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Latter-day Saint Therapist: Don't Treat Your Spouse “Like You Want to Be Treated.” Do This Instead.

For daily, gospel-based relationship insights, join Jonathan’s Facebook group. To submit a question for Jonathan, click here.  The following has been re-published with permission from yourfamilyexpert.com.

“Treat others the way you want to be treated.” The Golden Rule has been the standard of behavior in friendships, business partnerships, customer service, and much more. In marriage, however, it can actually lead to problems. Might I suggest an amendment? “Treat your spouse the way he or she wants to be treated.”

How to Love Your Spouse the Way He or She Needs to Be Loved

We all have needs, some in common with our partners, some unique to ourselves. Just because you value time to yourself doesn’t mean that your spouse does. You might enjoy foot rubs; your spouse may prefer to have their back scratched. You might crave words of affirmation; your spouse may have little use for words and prefer thoughtful actions. Your spouse may primarily express love sexually, while you may need affectionate nonsexual touch throughout the day to feel loved (and to help you connect sexually later on). You might enjoy a surprise gift, while your spouse prefers to be taken shopping to pick it out themselves.

In his famous book The Five Love Languages, Gary Chapman describes the five ways we give and receive love: words of affirmation, acts of service, gifts, quality time, and physical touch. We tend to model for our spouses the way we want them to love us. If we value words of affirmation, we give words of affirmation. If we value quality time, we give quality time, etc. This is because we’re practicing the Golden Rule (treating our spouses how we want to be treated). But if our spouse has a different “love language,” the message of love won’t be getting through clearly.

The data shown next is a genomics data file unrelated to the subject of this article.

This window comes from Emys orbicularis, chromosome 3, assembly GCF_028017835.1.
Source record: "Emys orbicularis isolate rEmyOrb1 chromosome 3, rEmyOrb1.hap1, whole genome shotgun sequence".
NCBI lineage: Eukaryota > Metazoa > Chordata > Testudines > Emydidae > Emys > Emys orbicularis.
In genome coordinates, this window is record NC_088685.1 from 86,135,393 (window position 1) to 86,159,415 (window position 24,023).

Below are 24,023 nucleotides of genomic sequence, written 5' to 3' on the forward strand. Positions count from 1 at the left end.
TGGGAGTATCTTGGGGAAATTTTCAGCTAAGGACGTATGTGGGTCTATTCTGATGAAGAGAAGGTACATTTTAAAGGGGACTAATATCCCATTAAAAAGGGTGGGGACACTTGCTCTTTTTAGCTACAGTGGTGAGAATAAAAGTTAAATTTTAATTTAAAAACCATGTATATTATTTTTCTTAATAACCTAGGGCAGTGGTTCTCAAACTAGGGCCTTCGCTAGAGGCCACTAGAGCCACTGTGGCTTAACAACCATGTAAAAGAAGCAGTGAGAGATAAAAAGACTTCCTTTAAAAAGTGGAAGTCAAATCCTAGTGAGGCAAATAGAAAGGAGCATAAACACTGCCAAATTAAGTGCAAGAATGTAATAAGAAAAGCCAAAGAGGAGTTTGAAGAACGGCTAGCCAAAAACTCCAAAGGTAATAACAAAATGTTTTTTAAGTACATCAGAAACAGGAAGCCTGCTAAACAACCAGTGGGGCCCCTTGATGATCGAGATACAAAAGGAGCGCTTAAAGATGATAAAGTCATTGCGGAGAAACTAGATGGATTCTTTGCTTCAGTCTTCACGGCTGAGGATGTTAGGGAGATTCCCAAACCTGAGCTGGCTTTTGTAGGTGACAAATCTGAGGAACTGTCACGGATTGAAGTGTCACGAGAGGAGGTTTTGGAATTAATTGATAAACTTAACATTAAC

Talk with your spouse. Let them know how you’d like him or her to show affection, and ask what they need in order to feel love from you. You might be more of a “physical touch” kind of person, but if your spouse needs words of affirmation, or if there’s any other difference between the two of you, remember to love your spouse the way they want to be loved, not how you want to love them. It may take you outside of your comfort zone, but the payoff is well worth it.

Lead image from Getty Images
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Jonathan Decker, LMFT

Jonathan Decker is a licensed marriage and family therapist and clinical director of Your Family Expert. He offers online relationship courses to people anywhere, as well as face-to-face and online therapy to persons in several states. Jonathan has presented at Brigham Young University Education Week and at regional conferences in Arizona, Utah, and Nevada. He is married with five children. Contact him here and join his Facebook group for daily Gospel-based relationship tips. 

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